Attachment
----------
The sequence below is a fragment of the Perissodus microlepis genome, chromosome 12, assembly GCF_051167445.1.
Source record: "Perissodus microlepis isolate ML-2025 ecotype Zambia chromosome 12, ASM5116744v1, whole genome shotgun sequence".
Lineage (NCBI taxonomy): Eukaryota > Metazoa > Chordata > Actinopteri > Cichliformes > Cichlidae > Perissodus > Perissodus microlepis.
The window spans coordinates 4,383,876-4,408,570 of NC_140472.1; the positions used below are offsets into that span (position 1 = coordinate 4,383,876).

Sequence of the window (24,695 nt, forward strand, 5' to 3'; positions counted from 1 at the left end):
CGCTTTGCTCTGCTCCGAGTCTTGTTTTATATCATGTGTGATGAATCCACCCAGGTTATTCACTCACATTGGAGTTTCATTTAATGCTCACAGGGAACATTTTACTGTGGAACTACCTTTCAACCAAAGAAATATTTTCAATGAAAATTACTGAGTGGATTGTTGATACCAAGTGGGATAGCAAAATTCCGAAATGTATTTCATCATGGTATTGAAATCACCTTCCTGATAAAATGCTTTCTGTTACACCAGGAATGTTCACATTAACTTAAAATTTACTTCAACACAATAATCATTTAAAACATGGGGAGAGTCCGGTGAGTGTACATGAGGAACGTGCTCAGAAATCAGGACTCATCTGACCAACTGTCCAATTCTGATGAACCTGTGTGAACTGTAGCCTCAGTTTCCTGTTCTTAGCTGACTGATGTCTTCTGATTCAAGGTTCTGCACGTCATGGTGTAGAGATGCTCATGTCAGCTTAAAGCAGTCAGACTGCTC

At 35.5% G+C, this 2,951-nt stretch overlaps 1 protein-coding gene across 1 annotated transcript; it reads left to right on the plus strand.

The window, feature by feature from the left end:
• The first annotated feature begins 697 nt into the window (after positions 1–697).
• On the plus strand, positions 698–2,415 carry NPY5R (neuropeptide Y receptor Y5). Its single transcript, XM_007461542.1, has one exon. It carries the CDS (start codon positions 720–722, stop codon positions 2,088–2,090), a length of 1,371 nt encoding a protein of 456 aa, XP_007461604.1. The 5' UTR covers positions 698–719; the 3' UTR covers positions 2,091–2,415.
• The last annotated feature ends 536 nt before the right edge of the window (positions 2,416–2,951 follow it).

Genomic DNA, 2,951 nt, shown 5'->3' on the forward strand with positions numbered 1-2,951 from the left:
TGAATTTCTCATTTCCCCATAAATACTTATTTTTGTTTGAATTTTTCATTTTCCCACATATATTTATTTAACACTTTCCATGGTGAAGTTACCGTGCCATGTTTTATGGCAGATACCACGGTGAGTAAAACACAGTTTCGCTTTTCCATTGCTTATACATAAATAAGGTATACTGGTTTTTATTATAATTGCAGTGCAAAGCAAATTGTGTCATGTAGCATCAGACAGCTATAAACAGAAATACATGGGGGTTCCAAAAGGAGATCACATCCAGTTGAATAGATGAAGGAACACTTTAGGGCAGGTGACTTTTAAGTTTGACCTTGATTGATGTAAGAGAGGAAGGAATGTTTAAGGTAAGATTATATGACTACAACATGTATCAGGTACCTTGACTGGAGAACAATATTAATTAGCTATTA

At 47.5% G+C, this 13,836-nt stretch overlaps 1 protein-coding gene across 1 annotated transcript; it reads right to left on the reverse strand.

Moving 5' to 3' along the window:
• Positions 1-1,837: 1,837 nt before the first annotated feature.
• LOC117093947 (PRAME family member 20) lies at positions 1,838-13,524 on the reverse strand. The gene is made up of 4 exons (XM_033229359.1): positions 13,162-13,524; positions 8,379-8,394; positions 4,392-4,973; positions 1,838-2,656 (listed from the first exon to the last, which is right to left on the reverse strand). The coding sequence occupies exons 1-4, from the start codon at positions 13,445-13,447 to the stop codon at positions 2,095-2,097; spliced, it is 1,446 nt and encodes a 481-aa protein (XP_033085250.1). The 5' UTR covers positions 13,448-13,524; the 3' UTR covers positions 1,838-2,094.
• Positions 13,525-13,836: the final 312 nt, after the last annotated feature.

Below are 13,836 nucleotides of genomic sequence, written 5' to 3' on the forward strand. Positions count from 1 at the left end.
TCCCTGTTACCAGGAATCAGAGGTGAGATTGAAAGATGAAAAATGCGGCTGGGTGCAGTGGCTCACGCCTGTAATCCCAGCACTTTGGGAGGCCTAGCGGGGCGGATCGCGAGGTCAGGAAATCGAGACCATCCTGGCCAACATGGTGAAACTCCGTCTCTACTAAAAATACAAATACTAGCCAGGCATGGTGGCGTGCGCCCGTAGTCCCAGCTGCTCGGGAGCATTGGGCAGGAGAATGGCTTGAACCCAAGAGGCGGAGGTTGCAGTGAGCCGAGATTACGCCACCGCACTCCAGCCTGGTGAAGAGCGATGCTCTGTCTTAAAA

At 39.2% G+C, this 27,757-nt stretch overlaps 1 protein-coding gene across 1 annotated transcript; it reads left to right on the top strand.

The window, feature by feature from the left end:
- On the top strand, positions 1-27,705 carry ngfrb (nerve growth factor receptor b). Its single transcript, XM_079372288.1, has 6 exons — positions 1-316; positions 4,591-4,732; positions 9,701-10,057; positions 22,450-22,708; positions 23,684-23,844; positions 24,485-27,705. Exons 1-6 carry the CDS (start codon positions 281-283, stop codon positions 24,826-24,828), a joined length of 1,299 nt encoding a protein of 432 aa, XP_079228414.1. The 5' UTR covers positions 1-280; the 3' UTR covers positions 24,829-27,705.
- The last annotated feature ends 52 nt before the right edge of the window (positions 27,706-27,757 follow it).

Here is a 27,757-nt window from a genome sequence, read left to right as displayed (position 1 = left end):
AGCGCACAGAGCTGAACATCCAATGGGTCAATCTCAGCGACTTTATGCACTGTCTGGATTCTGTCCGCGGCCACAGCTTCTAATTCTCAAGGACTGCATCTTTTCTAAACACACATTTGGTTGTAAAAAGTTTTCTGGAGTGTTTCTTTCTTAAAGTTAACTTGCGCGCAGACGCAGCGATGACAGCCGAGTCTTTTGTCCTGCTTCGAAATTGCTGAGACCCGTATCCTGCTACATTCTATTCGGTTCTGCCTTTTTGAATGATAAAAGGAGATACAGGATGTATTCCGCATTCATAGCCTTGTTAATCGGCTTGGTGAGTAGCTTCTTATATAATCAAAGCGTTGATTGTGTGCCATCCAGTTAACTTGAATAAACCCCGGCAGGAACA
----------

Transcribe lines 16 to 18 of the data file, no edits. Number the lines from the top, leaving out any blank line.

• Positions 1-1,837: 1,837 nt before the first annotated feature.
• LOC117093947 (PRAME family member 20) lies at positions 1,838-13,524 on the reverse strand. The gene is made up of 4 exons (XM_033229359.1): positions 13,162-13,524; positions 8,379-8,394; positions 4,392-4,973; positions 1,838-2,656 (listed from the first exon to the last, which is right to left on the reverse strand). The coding sequence occupies exons 1-4, from the start codon at positions 13,445-13,447 to the stop codon at positions 2,095-2,097; spliced, it is 1,446 nt and encodes a 481-aa protein (XP_033085250.1). The 5' UTR covers positions 13,448-13,524; the 3' UTR covers positions 1,838-2,094.
• Positions 13,525-13,836: the final 312 nt, after the last annotated feature.